This protocol is developed in accordance with PRISMA-P guidelines33 and will be registered in the PROSPERO register (protocol number pending).

3.1. Sources of evidence

We will conduct a detailed search on CENTRAL, MEDLINE, EMBASE, and PsycINFO from their inception until the date the searches are run. The search will include terms relating to MBIs, chronic pain, and relevant clinical pain outcomes. The search strategy for MEDLINE was developed in consultation with a librarian specializing in literature searches.

We will also review the bibliographies of any randomized controlled trials identified for relevance, as well as search clinical trial databases ( and the World Health Organization International Clinical Trials Registry Platform to identify additional published or unpublished data.

3.2. Report selection

3.2.1. Types of studies

The review will include randomized controlled trials that evaluate the efficacy of MBIs in the treatment of chronic pain. Studies with less than 10 participants will be excluded to minimize small study bias.

3.2.2. Types of participants

We will include studies with adults aged 18 years and over-reporting any type of chronic pain for at least 3 months. Chronic pain can include persistent (eg, chronic low back pain and fibromyalgia) and intermittent (eg, migraine) pain.

3.2.3. Types of interventions

We will focus on any MBI administered for the treatment of chronic pain. To provide a discrete set of results, we will focus on “mindfulness,” “mindfulness-based stress reduction,” “mindfulness-oriented recovery enhancement,” “mindfulness-based cognitive therapy,” “mindfulness meditation,” “mindfulness awareness in body-oriented therapy,” or any intervention that is a modification of these mindfulness-based therapies. This will allow the current state of mindfulness trials with respect to concomitant drug therapy to be summarized. We will exclude studies where mindfulness is only a component of the intervention.

3.2.4. Comparators

Studies comparing the MBI can be compared with usual care, wait-list control, or an active comparator.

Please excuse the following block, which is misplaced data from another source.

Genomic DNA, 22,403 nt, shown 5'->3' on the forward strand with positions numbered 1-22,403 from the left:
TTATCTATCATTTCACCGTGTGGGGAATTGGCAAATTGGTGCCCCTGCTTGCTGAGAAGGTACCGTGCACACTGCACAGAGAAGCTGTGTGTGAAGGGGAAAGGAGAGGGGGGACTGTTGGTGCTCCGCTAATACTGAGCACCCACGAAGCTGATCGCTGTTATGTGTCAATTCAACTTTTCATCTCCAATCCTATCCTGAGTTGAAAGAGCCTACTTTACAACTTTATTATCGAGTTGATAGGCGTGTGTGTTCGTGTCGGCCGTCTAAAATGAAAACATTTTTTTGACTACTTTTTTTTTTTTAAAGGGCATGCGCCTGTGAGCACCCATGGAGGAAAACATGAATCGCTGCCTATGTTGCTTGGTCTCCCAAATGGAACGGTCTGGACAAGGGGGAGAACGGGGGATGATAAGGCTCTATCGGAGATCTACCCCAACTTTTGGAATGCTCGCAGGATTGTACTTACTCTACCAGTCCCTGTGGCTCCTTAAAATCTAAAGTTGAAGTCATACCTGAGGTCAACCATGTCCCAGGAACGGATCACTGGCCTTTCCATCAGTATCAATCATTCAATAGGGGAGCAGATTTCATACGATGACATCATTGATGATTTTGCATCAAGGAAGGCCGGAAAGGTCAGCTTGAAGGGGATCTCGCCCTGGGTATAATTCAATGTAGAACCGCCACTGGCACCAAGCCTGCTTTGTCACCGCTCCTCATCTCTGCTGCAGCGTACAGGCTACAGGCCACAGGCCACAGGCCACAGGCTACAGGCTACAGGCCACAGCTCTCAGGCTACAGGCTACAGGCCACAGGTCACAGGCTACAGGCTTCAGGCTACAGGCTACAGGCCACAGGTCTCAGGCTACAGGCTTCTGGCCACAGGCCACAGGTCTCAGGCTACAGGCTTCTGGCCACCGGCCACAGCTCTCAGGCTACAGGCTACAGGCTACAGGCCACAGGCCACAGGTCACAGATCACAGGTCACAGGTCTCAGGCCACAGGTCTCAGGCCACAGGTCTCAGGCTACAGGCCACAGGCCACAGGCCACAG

3.3. Data collection, extraction, and management

Two reviewers will independently evaluate studies for eligibility. Screening will be performed on titles and abstracts, and full-text screening will be performed on citations felt to be potentially eligible. Disagreements between the reviewers will be resolved by discussion and consensus. If necessary, a third reviewer will be consulted.

Data from selected studies will be extracted independently by two reviewers using standardized extraction forms. The forms will capture information about the chronic pain conditions of participants, type of mindfulness-based treatment investigated, primary and secondary outcome measures, and other study characteristics.

3.4. Outcomes

3.4.1. Primary outcomes

Our primary outcomes will include the following: (1) What concomitant analgesic drug therapies the trial participants were receiving, (2) if and how trials controlled for what concomitant analgesic drug therapies the participants were receiving, and (3) if trials analyzed the interaction between the MBI and the concomitant drug therapies the trial participants were receiving. As an example, we will report on any subgroup analyses on the effect of the MBI with or without a specific concomitant analgesic drug. For the trials that analyzed the interaction between mindfulness and drug therapy, we will also look at what the results were in terms of pain intensity and pain relief (eg, MBI and drug combination therapy compared with monotherapy in reducing pain intensity).

3.4.2. Secondary outcomes

Secondary outcomes include how MBI and drug combination treatment differs from monotherapy in managing secondary features of chronic pain such as depression, physical and mental health-related quality of life, and functional disability. Secondary outcomes will also include participants experiencing any adverse event and participants experiencing any serious adverse event.

3.5. Analysis plan

3.5.1. Analysis of outcomes

A descriptive approach will be used to report the primary outcomes because the outcomes will likely be varied across studies. We will also use a descriptive approach to evaluate how the combination treatment differs from the individual treatments in managing secondary features of chronic pain such as depression, physical and mental health-related quality of life, and functional disability. Analysis of trial outcomes will be categorized according to the type of control intervention used in the trial. The interaction between MBIs and drug therapy will be evaluated to the degree that each trial accounted for drug effects.

3.5.2. Analysis of risk of bias

Risk of bias for each study will be independently assessed by 2 reviewers using criteria outlined in the Cochrane Handbook for Systematic Review of Interventions (25). For any studies that include both an MBI and an analgesic drug as the trial interventions, risk of bias will be assessed separately for each intervention. Disagreements between reviewers will be resolved with discussion and consensus. If necessary, a third reviewer will be consulted. We will assess the following for each study: (1) random sequence generation for possible selection bias; (2) allocation concealment for possible selection bias; (3) blinding of participants and personnel for possible performance bias; (4) blinding of outcome assessment for possible detection bias; (5) incomplete outcome data for possible attrition bias; (6) selective reporting for possible reporting bias; and (7) size of study for possible biases confounded by small sample size. Each category will be assigned a low, unclear, or high risk of bias and presented with a “Risk of bias” graph and “Risk of bias” summary.